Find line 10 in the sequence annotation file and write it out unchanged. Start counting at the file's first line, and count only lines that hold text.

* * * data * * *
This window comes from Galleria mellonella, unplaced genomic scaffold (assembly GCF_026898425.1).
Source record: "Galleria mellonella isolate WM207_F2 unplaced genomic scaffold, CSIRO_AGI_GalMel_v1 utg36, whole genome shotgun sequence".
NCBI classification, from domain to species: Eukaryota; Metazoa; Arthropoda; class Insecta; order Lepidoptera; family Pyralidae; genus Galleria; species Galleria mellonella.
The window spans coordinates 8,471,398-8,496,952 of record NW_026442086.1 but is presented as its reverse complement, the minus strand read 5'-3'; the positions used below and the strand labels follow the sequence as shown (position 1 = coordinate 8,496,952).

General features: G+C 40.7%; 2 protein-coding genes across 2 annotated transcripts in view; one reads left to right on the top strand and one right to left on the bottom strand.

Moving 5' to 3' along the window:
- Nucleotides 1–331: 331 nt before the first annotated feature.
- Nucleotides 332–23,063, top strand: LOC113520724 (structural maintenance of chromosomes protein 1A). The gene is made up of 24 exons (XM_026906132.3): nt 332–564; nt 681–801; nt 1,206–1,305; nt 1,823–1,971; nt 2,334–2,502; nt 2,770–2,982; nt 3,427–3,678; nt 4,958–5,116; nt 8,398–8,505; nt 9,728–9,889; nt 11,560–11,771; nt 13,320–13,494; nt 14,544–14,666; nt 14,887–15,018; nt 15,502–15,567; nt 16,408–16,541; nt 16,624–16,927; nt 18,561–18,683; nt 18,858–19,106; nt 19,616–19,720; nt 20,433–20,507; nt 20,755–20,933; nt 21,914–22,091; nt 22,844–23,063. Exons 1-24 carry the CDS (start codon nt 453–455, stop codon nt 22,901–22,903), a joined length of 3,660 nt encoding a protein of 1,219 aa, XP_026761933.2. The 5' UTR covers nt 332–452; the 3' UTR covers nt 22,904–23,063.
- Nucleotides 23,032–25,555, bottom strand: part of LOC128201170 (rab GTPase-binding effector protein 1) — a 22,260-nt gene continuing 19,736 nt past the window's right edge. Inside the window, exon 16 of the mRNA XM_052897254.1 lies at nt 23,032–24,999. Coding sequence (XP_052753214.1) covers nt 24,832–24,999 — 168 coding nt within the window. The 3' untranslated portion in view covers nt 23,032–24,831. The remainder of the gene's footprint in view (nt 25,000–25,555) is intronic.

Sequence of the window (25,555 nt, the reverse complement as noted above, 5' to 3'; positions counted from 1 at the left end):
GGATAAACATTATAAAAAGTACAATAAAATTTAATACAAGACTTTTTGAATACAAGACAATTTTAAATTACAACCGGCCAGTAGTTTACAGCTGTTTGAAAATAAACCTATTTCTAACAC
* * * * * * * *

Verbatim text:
Sequence of the window (25,555 nt, the reverse complement as noted above, 5' to 3'; positions counted from 1 at the left end):